10 Indication Incidence Estimates (US+EU) Development Approach Ovarian Cancer 46,700 1 Strategic commitment to patients with multiple ongoing studies in monotherapy and combination settings High Grade Serous Ovarian Cancer (HGSOC) (75% of Ovarian Cancer) 35,000 2 Ongoing study combining azenosertib with common chemotherapy backbones in platinum resistant populations. Additional ongoing study examining PARP inhibition in PARP resistant populations with GSK Cyclin E Driven Ovarian Cancer (~25% of HGSOC) 8,800 3 Ongoing biomarker study with monotherapy regimen exploring Cyclin E protein overexpression and gene amplification Other Cyclin E Driven Solid Tumors 80,000+ 3 Potential follow-on opportunities including prostate, lung, breast, etc. Uterine Serous Carcinoma 10,100 4 Fast track designation monotherapy program Colorectal (BRAF mutant) 36,300 5 Anticipate initiation of enrollment of azenosertib + BEACON regimen in Q1 2023 as part of Pfizer development partnership Osteosarcoma 4,300 6 Azenosertib + gemcitabine combination. Initial data readout at 2022 CTOS Conference Pancreatic Cancer 108,000 7 Azenosertib + gemcitabine combination. Demonstrate POC via investigator sponsored trial at Dana Farber. AML 25,600 8 Combine azenosertib with ZN-d5, BCL-2 inhibitor Azenosertib: Significant Market Opportunity Across a Broad Range of Solid and Liquid Tumors 1. Cancer of the Ovary - Cancer Stat Facts. (n.d.). SEER. Retrieved November 2, 2022, from https://seer.cancer.gov/statfacts/html/ovary.html and ECIS - European Cancer Information System 2. Ovarian Cancer Research Alliance. Retrieved November 4, 2022. https://ocrahope.org/2021. 3. Chen at al Mol Cell Proteomics. 2019 Aug 9;18(8 suppl 1):S15-S25 4. Trastuzumab for Rare Form of Endometrial Cancer. (2020, August 13). National Cancer Institute. https://www.cancer.gov/news-events/cancer-currents-blog/2020/endometrial-cancer-usc-her2-trastuzumab 5. Cancer of the Colon and Rectum - Cancer Stat Facts. (n.d.). SEER. Retrieved November 2, 2022, from https://seer.cancer.gov/statfacts/html/colorect.html and ECIS - European Cancer Information System 6. Cancer of the Bones and Joints - Cancer Stat Facts. (n.d.). SEER. Retrieved November 2, 2022, from https://seer.cancer.gov/statfacts/html/bones.html and Annals of Oncology, VOLUME 32, ISSUE 12, P1520-1536, DECEMBER 01, 2021 7. Cancer of the Pancreas - Cancer Stat Facts. (n.d.). SEER. Retrieved November 2, 2022, from https://seer.cancer.gov/statfacts/html/pancreas.html and ECIS - European Cancer Information System 8. Acute Myeloid Leukemia - Cancer Stat Facts. (n.d.). SEER. Retrieved November 2, 2022, from https://seer.cancer.gov/statfacts/html/amyl.html and Acute Myeloid Leukaemia: Mapping the Policy Response to an Acute Cancer in France, Germany, Italy, Spain, and the UK. (2019). The Economist Intelligence Unit. Azenosertib (ZN-c3): Wee1 Inhibitor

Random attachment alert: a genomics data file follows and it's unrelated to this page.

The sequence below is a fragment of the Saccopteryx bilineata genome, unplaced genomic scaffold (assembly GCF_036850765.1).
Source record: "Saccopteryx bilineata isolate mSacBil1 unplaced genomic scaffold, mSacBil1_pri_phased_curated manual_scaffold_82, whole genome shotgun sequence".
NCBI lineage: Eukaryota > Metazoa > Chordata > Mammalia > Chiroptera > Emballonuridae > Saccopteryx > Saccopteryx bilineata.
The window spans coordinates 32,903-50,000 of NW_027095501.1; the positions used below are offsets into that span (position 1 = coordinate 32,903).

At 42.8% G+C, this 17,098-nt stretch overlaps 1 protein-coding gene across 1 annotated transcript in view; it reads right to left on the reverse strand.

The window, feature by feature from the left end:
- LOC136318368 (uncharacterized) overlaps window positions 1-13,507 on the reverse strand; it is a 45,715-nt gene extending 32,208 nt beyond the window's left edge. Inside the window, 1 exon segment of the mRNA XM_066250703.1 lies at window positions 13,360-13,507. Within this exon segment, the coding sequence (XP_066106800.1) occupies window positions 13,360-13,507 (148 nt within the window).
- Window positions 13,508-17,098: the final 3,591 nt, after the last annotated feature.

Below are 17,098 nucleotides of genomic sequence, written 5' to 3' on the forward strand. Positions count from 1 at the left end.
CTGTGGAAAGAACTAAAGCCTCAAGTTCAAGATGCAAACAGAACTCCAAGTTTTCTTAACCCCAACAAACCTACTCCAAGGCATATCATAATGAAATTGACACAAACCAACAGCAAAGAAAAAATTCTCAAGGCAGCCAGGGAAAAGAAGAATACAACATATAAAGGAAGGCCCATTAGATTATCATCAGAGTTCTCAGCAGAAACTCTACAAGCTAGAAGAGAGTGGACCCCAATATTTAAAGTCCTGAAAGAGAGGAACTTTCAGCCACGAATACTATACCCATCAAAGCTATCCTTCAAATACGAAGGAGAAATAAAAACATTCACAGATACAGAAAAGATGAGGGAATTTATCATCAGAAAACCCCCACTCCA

Uterine Serous Carcinoma Azenosertib (ZN-c3)

12 • USC is molecularly distinct from endometrial cancer with frequent alterations in p53 (90%), CCNE1 (25%) and HER2 (25%) 4 • High amounts of oncogene-driven replicative stress • Wee-1 is a validated target in USC with reported ORR of 29.4% and a PFS6 rate of 47.1% with adavosertib 5 • USC is an aggressive form of endometrial cancer that accounts for 10-15% of all endometrial cancers 1 • The 5-year survival for late-stage is approx. 41% compared to 75% in women with the most common form of endometrial cancer 2 • USC is responsible for ~40% of endometrial cancer deaths 3 Unmet Need in Uterine Serous Carcinoma is Significant Azenosertib’s emerging efficacy and tolerability profile show promise in addressing unmet need in USC 0% 50% 100% New Cases Deaths USC Endometrial • Current standards of care for USC: - First line: Platinum based chemotherapy - Second line: Pembro + Lenvatinib - Third Line: No specific recommendations, single-agent chemotherapy (4-9%) and some limited use of bevacizumab 6 • There is a high need for a therapeutic option in later line patients after prior platinum containing chemotherapy and pembrolizumab + lenvatinib treatment • Azenosertib is potentially a first-in-class treatment option for USC 1. https://www.cancer.gov/news-events/cancer-currents-blog/2020/endometrial-cancer-usc-her2-trastuzumab 2. Boruta DM II, Cancer 101:2214-2221, 2004. 3. McGunigal M. Int J Gynecol Cancer 27:85-92, 2017. 4. Cancer Genome Atlas Research Network, Kandoth C. Nature 497:67-73, 2013. 5. Liu J. J Clin Oncol 39, 14:1531-1539, 2021. 6. CancerMPact, Future Trends and Insights Endometrial cancer June 2021; data on file. UNMET NEED UNIQUE BIOLOGY COMPETITIVE LANDSCAPE Azenosertib (ZN-c3): USC

13 ZN-c3-001: Summary of Clinical Activity – Meaningful and Durable Responses Seen in USC Best Overall Response N = 11†; n (%) Complete Response (unconfirmed)* 1 (9.1) Partial Response (confirmed) 2 (18.2) Stable Disease 7 (63.6) ≥ 12 weeks 4 (36.3) < 12 weeks 3 (27.3) Progressive Disease 1 (9.1) Overall Response Rate (95% CI = 6.0%, 61.0%) 3 (27.3) DCR (CR + PR + SD) (95% CI = 58.7%, 99.8%) 10 (90.9) Median Duration of Response 5.6 months mPFS 4.2 months Best Overall Response and Reduction of Target Lesions ** Prior pembrolizumab + lenvatinib use 4.3% 2.9% -2.9% -3.1% -3.3% -4.7% -6.7% -14.4% -43.3% -48.9% -100.0%-100% -80% -60% -40% -20% 0% 20% 40% 60% 80% 100% PD PR SD PD SD SD SD SD SD SD PR PR uCR ** ** ** ** ** ** ** * Best overall response for this subject is PR. † N=11 subjects with measurable disease and at least 1 post-baseline tumor assessment. At time of data cutoff 2 SDs were ongoing on study DCR=disease control rate; uCR=unconfirmed complete response. Meric-Bernstam et al. Presentation at American Association for Cancer Research 2022 Meeting. Safety and clinical activity of single-agent azenosertib, an oral Wee1 inhibitor, in a Phase 1 trial in subjects with recurrent or advanced uterine serous carcinoma (USC). Data cutoff January 21, 2022. Azenosertib (ZN-c3): USC